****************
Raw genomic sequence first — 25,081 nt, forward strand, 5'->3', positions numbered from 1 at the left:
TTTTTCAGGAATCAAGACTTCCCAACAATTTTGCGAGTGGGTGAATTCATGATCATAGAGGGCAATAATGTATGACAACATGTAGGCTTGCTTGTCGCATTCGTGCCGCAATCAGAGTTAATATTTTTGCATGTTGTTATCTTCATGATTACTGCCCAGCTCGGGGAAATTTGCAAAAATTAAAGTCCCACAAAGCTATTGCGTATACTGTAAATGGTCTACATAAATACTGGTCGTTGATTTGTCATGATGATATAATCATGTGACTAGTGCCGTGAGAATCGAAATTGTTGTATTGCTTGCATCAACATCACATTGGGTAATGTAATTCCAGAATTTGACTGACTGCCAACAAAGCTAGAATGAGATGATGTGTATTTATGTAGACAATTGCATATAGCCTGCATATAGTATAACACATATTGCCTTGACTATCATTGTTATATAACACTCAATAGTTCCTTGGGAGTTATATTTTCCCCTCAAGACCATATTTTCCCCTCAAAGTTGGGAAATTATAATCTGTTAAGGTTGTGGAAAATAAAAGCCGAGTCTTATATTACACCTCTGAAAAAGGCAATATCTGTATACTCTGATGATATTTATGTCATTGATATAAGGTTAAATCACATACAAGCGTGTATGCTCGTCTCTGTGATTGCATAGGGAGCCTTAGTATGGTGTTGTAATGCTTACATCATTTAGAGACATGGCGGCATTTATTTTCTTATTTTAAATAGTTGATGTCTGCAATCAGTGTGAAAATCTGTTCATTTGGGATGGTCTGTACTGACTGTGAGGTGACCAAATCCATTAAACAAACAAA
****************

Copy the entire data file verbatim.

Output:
Raw genomic sequence first — 25,081 nt, forward strand, 5'->3', positions numbered from 1 at the left:
TTTTTCAGGAATCAAGACTTCCCAACAATTTTGCGAGTGGGTGAATTCATGATCATAGAGGGCAATAATGTATGACAACATGTAGGCTTGCTTGTCGCATTCGTGCCGCAATCAGAGTTAATATTTTTGCATGTTGTTATCTTCATGATTACTGCCCAGCTCGGGGAAATTTGCAAAAATTAAAGTCCCACAAAGCTATTGCGTATACTGTAAATGGTCTACATAAATACTGGTCGTTGATTTGTCATGATGATATAATCATGTGACTAGTGCCGTGAGAATCGAAATTGTTGTATTGCTTGCATCAACATCACATTGGGTAATGTAATTCCAGAATTTGACTGACTGCCAACAAAGCTAGAATGAGATGATGTGTATTTATGTAGACAATTGCATATAGCCTGCATATAGTATAACACATATTGCCTTGACTATCATTGTTATATAACACTCAATAGTTCCTTGGGAGTTATATTTTCCCCTCAAGACCATATTTTCCCCTCAAAGTTGGGAAATTATAATCTGTTAAGGTTGTGGAAAATAAAAGCCGAGTCTTATATTACACCTCTGAAAAAGGCAATATCTGTATACTCTGATGATATTTATGTCATTGATATAAGGTTAAATCACATACAAGCGTGTATGCTCGTCTCTGTGATTGCATAGGGAGCCTTAGTATGGTGTTGTAATGCTTACATCATTTAGAGACATGGCGGCATTTATTTTCTTATTTTAAATAGTTGATGTCTGCAATCAGTGTGAAAATCTGTTCATTTGGGATGGTCTGTACTGACTGTGAGGTGACCAAATCCATTAAACAAACAAA